I would love to get my hands on a Menudo and ask the true story about this missing era of the group.

Twitter is important for music fans

If you love music and you are not on Twitter, you’re an idiot!

I hear so many times from music people that hate twitter and love Facebook and I am like WHY? While they still consider Facebook is still social media, they gear it to your likes and your life. What was once a networking place is no longer that? Facebook wants you to be in your own little bubble and wants you to stay there.

Many people describe Twitter as the world’s largest chat room, but if used correctly; twitter can be heaven for people who love music. Now, if you are one of those people who say, “Yeah, I love music.” yet your iPod is only filled with 1-10 artists and only the most popular songs, you are not a music lover and we can excuse you from reading this.

Honestly, you don’t even need to talk on twitter and it still can be your best friend. Here is how. First, you follow your favorite musical acts and their record labels. Then you look through the people the record labels follow. Most of them will follow their artists, plus smaller artists will follow other bands, groups, and singers. Follow these people because usually, they will be in the same genre.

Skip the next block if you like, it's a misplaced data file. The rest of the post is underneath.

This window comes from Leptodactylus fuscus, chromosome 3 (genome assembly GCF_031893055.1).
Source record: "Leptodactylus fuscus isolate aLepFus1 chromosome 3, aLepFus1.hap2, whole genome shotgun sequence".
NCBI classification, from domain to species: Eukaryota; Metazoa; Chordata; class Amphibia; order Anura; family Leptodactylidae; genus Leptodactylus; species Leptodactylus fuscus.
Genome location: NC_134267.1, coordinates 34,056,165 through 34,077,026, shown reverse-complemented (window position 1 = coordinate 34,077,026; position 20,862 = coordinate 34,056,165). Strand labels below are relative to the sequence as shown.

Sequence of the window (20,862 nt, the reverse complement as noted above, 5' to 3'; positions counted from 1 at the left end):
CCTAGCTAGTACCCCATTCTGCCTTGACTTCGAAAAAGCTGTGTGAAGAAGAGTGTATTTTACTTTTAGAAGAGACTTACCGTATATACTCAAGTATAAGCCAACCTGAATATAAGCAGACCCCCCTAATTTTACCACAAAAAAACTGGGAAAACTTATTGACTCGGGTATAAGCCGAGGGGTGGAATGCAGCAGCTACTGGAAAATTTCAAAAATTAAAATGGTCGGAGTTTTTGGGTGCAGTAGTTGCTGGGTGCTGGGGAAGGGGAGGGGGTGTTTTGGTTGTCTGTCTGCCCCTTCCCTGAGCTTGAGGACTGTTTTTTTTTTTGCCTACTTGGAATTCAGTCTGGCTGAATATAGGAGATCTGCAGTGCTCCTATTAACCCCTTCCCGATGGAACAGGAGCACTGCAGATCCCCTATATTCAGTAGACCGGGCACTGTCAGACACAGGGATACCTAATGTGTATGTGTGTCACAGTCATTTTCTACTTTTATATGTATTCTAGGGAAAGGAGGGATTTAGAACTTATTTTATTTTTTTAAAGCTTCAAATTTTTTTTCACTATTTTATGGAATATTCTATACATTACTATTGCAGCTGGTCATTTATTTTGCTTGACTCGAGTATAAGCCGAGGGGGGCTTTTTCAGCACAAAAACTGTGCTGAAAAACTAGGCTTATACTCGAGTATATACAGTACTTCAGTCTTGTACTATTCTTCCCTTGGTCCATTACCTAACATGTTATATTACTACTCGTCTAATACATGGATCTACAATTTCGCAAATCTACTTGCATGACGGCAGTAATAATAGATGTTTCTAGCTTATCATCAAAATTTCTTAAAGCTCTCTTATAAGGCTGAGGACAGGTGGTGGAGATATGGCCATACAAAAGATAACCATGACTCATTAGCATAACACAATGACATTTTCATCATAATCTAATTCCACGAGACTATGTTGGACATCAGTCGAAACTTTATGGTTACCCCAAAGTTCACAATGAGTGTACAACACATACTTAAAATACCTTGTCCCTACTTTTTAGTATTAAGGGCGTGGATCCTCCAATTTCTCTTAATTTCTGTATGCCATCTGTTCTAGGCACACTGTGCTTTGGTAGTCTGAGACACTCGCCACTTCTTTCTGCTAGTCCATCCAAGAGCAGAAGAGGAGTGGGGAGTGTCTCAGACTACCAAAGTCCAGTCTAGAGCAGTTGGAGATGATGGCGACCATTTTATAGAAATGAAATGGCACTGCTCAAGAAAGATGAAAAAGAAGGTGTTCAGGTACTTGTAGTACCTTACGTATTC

Then do the same with the new artists that you just followed. Follow their label, too. Indie labels have lots of good artists that don’t get a lot of airplay, so you may not have heard of these artists. Follow them anyway…for now.

Okay, this is where new music becomes fun. Now that you have all these bands followed. Go to your following list and start researching these artists online. Most will have a website or better yet, head over to Spotify and search them. If they are in there, listen to them for a moment.

If you like them, favorite them on Spotify. If not, you go back over to Twitter and unfollow them. Now they are gone from your timeline. Do this to all the artists you like and don’t like. Eventually, you will have a list of great new artists to buy. Also, keep an eye out for artists that other artists mention, or record labels. New artists get signed daily, so you never know when someone hot is gonna come around.

Now, just an FYI…you’s feed can get crazy if you follow many people. Make sure you turn off people’s retweets. Some artists will retweet everything people say about them, and you wake up with 500 messages to go through. Nope… just put up their profile and hit the button that says Turn Off Retweets. Easy.

I have found so many new bands just on twitter alone, and they are great. Some of my favorites. Facebook might let you follow your favorites, but you’re not going to discover your next favorite musical act there. You need Twitter!